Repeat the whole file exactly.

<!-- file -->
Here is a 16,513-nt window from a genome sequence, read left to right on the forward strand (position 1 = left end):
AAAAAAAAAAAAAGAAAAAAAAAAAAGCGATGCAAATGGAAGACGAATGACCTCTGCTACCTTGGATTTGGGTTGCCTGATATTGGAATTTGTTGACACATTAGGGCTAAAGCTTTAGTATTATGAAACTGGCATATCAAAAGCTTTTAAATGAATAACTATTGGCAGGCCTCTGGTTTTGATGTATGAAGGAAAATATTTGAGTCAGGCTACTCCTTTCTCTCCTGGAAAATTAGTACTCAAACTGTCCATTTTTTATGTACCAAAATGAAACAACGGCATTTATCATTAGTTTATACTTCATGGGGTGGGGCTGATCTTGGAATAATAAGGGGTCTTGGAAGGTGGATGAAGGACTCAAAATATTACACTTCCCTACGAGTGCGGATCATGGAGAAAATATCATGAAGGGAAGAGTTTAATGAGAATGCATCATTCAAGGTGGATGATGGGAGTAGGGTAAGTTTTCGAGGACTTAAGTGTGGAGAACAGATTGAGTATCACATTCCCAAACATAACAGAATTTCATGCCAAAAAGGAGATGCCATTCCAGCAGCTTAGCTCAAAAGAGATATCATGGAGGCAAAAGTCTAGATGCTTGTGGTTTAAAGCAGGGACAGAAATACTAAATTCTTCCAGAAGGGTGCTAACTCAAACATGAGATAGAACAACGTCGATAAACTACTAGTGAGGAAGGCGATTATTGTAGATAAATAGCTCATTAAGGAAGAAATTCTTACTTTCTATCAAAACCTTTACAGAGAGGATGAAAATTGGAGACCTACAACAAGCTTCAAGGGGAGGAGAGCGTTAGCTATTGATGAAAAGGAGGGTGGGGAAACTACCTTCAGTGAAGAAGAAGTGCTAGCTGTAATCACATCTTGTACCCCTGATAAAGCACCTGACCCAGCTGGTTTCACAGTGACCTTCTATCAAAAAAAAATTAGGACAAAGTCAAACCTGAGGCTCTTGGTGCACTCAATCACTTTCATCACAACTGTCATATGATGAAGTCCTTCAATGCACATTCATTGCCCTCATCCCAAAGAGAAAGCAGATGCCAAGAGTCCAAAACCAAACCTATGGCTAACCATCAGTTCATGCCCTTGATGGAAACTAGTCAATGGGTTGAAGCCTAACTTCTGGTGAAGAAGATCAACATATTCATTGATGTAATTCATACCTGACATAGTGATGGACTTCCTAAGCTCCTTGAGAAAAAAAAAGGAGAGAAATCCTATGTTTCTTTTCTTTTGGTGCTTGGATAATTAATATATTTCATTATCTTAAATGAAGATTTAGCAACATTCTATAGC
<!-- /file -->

Here is a 16,513-nt window from a genome sequence, read left to right on the forward strand (position 1 = left end):
AAAAAAAAAAAAAGAAAAAAAAAAAAGCGATGCAAATGGAAGACGAATGACCTCTGCTACCTTGGATTTGGGTTGCCTGATATTGGAATTTGTTGACACATTAGGGCTAAAGCTTTAGTATTATGAAACTGGCATATCAAAAGCTTTTAAATGAATAACTATTGGCAGGCCTCTGGTTTTGATGTATGAAGGAAAATATTTGAGTCAGGCTACTCCTTTCTCTCCTGGAAAATTAGTACTCAAACTGTCCATTTTTTATGTACCAAAATGAAACAACGGCATTTATCATTAGTTTATACTTCATGGGGTGGGGCTGATCTTGGAATAATAAGGGGTCTTGGAAGGTGGATGAAGGACTCAAAATATTACACTTCCCTACGAGTGCGGATCATGGAGAAAATATCATGAAGGGAAGAGTTTAATGAGAATGCATCATTCAAGGTGGATGATGGGAGTAGGGTAAGTTTTCGAGGACTTAAGTGTGGAGAACAGATTGAGTATCACATTCCCAAACATAACAGAATTTCATGCCAAAAAGGAGATGCCATTCCAGCAGCTTAGCTCAAAAGAGATATCATGGAGGCAAAAGTCTAGATGCTTGTGGTTTAAAGCAGGGACAGAAATACTAAATTCTTCCAGAAGGGTGCTAACTCAAACATGAGATAGAACAACGTCGATAAACTACTAGTGAGGAAGGCGATTATTGTAGATAAATAGCTCATTAAGGAAGAAATTCTTACTTTCTATCAAAACCTTTACAGAGAGGATGAAAATTGGAGACCTACAACAAGCTTCAAGGGGAGGAGAGCGTTAGCTATTGATGAAAAGGAGGGTGGGGAAACTACCTTCAGTGAAGAAGAAGTGCTAGCTGTAATCACATCTTGTACCCCTGATAAAGCACCTGACCCAGCTGGTTTCACAGTGACCTTCTATCAAAAAAAAATTAGGACAAAGTCAAACCTGAGGCTCTTGGTGCACTCAATCACTTTCATCACAACTGTCATATGATGAAGTCCTTCAATGCACATTCATTGCCCTCATCCCAAAGAGAAAGCAGATGCCAAGAGTCCAAAACCAAACCTATGGCTAACCATCAGTTCATGCCCTTGATGGAAACTAGTCAATGGGTTGAAGCCTAACTTCTGGTGAAGAAGATCAACATATTCATTGATGTAATTCATACCTGACATAGTGATGGACTTCCTAAGCTCCTTGAGAAAAAAAAAGGAGAGAAATCCTATGTTTCTTTTCTTTTGGTGCTTGGATAATTAATATATTTCATTATCTTAAATGAAGATTTAGCAACATTCTATAGC